Discover Shikoku! The Journey Within– Part 5 (Final Part)



A Rainy Visit to Ritsurin Park






It rained on and off during most of my five-day visit to Shikoku which preceded Typhoon Luca packing 142mph winds and heavy rains. I left just before it was forecast to hit Tokyo on Monday, and had difficulties connecting on line on my last day in Japan. On Saturday morning we were treated to a special treat, a private traditional breakfast featuring delicious local vegetables in an old teahouse in Ritsurin Park. The tokonoma alcove had a beautiful ikebana flower arrangement which was a refreshing change from the TV displayed in the alcove the night before in my hotel room. Only fine treasured items are usually displayed in this special area. I guess some value TVs more than art.







Ritsurin Park took on a misty feeling during the pouring rain as we strolled through the garden with umbrellas and my camera wrapped in a towel. There is a large trained Japanese five-needle pine garden tree in front of the Kikugetsu Tea House near the edge of the main pond. It originally was a bonsai over 300 years ago when the Emperor presented it to the Feudal Lord. Since it was a treasured gift from the Emperor, it was not maintained as a bonsai and was planted in the garden. The garden tree grew and is trimmed yearly and the long horizontal branches are supported with large wooden logs. The Japanese five-needle pine was started from a grafted tree on to Japanese black pine, which has now features exposed roots. I’ve been admiring its beauty for 47 years and delighted to see it each time I visit Ritsurin Park.



Ritsurin garden was started in 1625 by the Feudal Lord and was later transferred to the powerful Matsudaira Clan in 1642 that developed, enlarged and completed the garden design. A descendant, Count Yorinaga Matsudaira was keen for small size bonsai and with his wife developed one of the first, largest and most famous collections of shohin bonsai. He also assisted and supported the establishment of the Kokufu Bonsai Exhibition which began in 1934, held twice yearly. He had a featured display from his collection in every exhibition until his death in the 1940s which his wife continued until her passing in the early 1980s. I feel honored to be the caretaker of one of his original Japanese maple shohin bonsai.



30th Kokubunji Bonsai & Green Festival– Creative Bonsai Displays

Several years ago a local Takamatsu High School began a project where high school girls enrolled in an industrial arts program used bonsai to display their hand made furniture. Both wood and glass were used for their projects. I was impressed with their creativity and there were always a group of proud students with their happi coats answering questions.


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Valavanis Bonsai Demonstration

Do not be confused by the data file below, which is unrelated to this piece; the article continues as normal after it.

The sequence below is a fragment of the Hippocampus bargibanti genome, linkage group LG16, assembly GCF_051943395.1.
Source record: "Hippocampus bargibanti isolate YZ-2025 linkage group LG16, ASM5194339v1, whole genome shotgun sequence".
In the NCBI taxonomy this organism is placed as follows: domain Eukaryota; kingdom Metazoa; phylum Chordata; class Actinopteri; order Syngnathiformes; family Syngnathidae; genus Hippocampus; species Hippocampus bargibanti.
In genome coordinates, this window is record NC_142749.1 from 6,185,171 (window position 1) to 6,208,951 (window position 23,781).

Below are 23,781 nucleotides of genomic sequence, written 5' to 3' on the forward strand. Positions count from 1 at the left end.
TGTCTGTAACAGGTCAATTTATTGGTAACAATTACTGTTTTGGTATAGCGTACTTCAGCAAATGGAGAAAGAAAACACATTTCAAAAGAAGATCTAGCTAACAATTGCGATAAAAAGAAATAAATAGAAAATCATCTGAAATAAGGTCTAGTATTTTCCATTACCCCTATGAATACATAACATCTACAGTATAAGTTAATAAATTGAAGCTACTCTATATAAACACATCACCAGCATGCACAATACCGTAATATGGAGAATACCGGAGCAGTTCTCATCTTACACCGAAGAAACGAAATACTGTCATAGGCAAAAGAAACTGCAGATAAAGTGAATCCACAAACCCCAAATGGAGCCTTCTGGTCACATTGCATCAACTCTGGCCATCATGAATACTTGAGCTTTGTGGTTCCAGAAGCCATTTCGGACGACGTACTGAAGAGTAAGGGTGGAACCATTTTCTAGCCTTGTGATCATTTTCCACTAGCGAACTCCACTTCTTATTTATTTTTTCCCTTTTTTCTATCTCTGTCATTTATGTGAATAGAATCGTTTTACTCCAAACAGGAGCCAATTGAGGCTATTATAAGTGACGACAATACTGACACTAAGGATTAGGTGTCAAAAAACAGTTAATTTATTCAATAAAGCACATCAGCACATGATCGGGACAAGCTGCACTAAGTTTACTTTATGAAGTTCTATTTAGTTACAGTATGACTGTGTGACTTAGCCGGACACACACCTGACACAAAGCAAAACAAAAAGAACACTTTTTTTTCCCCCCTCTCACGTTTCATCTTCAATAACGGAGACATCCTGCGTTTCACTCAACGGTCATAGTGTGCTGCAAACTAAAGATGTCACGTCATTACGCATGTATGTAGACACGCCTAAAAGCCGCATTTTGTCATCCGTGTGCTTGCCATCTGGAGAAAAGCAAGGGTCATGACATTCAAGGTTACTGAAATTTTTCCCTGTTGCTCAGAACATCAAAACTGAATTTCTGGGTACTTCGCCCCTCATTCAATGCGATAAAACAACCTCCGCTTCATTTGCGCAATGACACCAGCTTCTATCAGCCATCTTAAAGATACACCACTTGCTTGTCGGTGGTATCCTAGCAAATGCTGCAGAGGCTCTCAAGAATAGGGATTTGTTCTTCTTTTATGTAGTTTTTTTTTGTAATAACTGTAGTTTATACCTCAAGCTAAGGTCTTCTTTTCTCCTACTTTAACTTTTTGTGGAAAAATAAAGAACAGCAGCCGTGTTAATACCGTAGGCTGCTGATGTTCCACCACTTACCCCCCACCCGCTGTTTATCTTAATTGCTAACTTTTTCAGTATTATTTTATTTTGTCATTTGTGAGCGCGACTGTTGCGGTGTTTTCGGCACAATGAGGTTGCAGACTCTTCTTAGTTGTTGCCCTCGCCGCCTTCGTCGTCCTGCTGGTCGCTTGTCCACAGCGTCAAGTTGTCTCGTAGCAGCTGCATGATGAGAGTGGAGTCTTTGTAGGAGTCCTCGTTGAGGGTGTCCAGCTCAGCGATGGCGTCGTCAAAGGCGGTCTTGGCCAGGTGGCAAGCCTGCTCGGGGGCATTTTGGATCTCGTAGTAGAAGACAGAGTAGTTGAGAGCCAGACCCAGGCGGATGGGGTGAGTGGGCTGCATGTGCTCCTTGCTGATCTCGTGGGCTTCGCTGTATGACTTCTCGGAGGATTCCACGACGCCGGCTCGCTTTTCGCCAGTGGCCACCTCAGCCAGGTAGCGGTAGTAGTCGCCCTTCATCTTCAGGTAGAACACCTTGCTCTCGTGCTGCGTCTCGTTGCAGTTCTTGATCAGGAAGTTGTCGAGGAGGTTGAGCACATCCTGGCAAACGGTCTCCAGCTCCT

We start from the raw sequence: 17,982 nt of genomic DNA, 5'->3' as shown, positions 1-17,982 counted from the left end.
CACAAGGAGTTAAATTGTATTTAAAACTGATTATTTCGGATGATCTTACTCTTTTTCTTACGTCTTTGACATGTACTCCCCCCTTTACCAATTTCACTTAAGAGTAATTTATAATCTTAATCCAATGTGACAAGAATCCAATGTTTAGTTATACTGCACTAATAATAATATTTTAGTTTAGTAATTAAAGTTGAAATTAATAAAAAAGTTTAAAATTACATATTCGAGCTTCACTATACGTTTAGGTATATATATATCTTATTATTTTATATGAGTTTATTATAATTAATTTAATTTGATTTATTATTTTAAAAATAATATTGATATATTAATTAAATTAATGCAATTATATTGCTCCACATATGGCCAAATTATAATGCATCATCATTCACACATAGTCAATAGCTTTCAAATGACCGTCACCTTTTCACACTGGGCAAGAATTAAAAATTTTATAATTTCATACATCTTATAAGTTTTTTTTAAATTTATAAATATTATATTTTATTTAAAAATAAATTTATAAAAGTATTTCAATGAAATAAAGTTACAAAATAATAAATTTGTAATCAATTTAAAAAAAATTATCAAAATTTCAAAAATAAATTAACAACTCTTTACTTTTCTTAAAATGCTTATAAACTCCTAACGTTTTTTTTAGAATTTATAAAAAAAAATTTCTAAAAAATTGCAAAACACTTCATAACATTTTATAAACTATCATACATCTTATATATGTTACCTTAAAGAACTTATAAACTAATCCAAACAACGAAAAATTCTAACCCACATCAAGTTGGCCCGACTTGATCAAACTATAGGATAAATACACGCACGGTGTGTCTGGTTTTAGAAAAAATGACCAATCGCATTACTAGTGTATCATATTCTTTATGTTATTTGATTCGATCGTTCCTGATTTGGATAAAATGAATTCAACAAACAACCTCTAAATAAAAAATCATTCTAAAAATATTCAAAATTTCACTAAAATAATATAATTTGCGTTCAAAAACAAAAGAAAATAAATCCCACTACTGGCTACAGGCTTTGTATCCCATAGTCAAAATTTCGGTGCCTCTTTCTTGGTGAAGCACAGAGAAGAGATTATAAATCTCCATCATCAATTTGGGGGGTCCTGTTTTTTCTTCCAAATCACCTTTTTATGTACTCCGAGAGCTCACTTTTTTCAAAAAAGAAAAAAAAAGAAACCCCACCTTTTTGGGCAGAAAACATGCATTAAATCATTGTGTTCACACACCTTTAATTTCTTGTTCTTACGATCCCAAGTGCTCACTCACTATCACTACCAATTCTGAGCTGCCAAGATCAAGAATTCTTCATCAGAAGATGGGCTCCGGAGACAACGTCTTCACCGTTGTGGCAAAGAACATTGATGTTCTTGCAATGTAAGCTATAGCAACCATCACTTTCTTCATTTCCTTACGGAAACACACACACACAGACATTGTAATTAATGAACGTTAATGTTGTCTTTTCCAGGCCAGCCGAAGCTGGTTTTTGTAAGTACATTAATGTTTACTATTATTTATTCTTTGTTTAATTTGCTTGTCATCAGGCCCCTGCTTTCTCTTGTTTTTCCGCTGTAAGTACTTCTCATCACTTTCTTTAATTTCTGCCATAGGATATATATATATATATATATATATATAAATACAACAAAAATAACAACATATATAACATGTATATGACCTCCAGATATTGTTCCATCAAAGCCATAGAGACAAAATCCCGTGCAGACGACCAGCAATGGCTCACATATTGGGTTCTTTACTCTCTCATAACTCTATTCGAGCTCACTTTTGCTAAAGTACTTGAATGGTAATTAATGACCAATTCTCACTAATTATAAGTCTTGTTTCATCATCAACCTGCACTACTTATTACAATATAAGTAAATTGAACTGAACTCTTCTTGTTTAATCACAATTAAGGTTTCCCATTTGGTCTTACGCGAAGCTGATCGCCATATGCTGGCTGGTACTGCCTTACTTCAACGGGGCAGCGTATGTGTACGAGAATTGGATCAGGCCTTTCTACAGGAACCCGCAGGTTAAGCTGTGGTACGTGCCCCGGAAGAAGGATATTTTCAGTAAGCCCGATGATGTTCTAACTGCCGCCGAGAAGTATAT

Again, I was honored during this trip to present a lecture/demonstration at the 30th Kokubunji Bonsai & Green Festival. Koji Hiramatsu provided an excellent Japanese red pine which collected by a client of his about four years ago. It is approximately 50 years old and was well established in a training pot and was even tied in for extra stability.


Hiro Yamaji’s son, Takamasa (Taka,) was my assistant for my demo which was translated by Gerald Rainville from British Columbia, Canada, where he operates Shikoku Bonsai Canada. Jerry originally studied with Hiro Yamaji and Koji Hiramatsu’s father in the 1980s. He returned to Kokubunjiu to help with the exhibition.



Taka is currently an apprentice with Minoru Akiyama in Yamanashi, Japan, and returned home to help his family with the festival. Later that evening he left the festival and family to join Mr. Akiyama on their way to Philadelphia to work on the Kennett Collection. He did a great job assisting me and even helped Jerry translate “Sissy Wire” from English into Japanese for my demo, many of the audience chuckled. I look forward to watching Taka develop as a bonsai artist and the third generation of the Santo-en Bonsai garden of Hiro Yamani.



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All three of us worked for about an hour to a full house audience who wanted to see what a foreigner could do styling Japanese bonsai. The final adjusted photo of the demonstration tree is my projected future development of the bonsai.


This concluded my short five-day visit to Shikoku Island for the Japanese government tourist bureau to research and promote the wonders of beautiful Shikoku. But, I’ll return to Japan in a few weeks, (after teaching next week in California and the following week in Taiwan) for the Japan Bonsai Taikan Exhibition. Two weeks ago I was teaching in China and last week I was in Washington, DC. And returned home to complete my bonsai classes.


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Watch for my article in a future issue of International BONSAI, and visit Discover Shikoku!